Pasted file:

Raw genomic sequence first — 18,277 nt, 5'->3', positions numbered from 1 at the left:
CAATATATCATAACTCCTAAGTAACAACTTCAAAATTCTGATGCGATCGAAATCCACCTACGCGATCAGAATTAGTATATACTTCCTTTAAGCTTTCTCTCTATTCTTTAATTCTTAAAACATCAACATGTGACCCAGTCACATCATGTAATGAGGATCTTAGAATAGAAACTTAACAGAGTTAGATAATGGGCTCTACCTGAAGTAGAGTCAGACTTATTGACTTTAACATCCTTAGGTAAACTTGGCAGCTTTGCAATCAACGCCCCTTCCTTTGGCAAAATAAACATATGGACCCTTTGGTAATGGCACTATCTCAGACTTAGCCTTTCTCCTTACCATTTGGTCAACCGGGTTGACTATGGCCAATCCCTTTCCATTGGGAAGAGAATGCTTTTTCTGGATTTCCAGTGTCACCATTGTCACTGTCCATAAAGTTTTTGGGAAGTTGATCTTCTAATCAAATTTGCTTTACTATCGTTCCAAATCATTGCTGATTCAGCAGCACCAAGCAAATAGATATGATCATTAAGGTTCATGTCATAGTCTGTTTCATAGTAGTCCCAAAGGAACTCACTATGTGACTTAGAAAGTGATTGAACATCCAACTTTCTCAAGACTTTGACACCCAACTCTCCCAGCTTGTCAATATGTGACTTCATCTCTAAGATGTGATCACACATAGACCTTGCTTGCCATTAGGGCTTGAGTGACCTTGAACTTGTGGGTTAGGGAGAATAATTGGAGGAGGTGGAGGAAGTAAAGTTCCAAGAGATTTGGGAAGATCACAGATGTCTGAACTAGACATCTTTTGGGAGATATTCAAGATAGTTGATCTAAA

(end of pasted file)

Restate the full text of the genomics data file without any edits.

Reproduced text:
Raw genomic sequence first — 18,277 nt, 5'->3', positions numbered from 1 at the left:
CAATATATCATAACTCCTAAGTAACAACTTCAAAATTCTGATGCGATCGAAATCCACCTACGCGATCAGAATTAGTATATACTTCCTTTAAGCTTTCTCTCTATTCTTTAATTCTTAAAACATCAACATGTGACCCAGTCACATCATGTAATGAGGATCTTAGAATAGAAACTTAACAGAGTTAGATAATGGGCTCTACCTGAAGTAGAGTCAGACTTATTGACTTTAACATCCTTAGGTAAACTTGGCAGCTTTGCAATCAACGCCCCTTCCTTTGGCAAAATAAACATATGGACCCTTTGGTAATGGCACTATCTCAGACTTAGCCTTTCTCCTTACCATTTGGTCAACCGGGTTGACTATGGCCAATCCCTTTCCATTGGGAAGAGAATGCTTTTTCTGGATTTCCAGTGTCACCATTGTCACTGTCCATAAAGTTTTTGGGAAGTTGATCTTCTAATCAAATTTGCTTTACTATCGTTCCAAATCATTGCTGATTCAGCAGCACCAAGCAAATAGATATGATCATTAAGGTTCATGTCATAGTCTGTTTCATAGTAGTCCCAAAGGAACTCACTATGTGACTTAGAAAGTGATTGAACATCCAACTTTCTCAAGACTTTGACACCCAACTCTCCCAGCTTGTCAATATGTGACTTCATCTCTAAGATGTGATCACACATAGACCTTGCTTGCCATTAGGGCTTGAGTGACCTTGAACTTGTGGGTTAGGGAGAATAATTGGAGGAGGTGGAGGAAGTAAAGTTCCAAGAGATTTGGGAAGATCACAGATGTCTGAACTAGACATCTTTTGGGAGATATTCAAGATAGTTGATCTAAA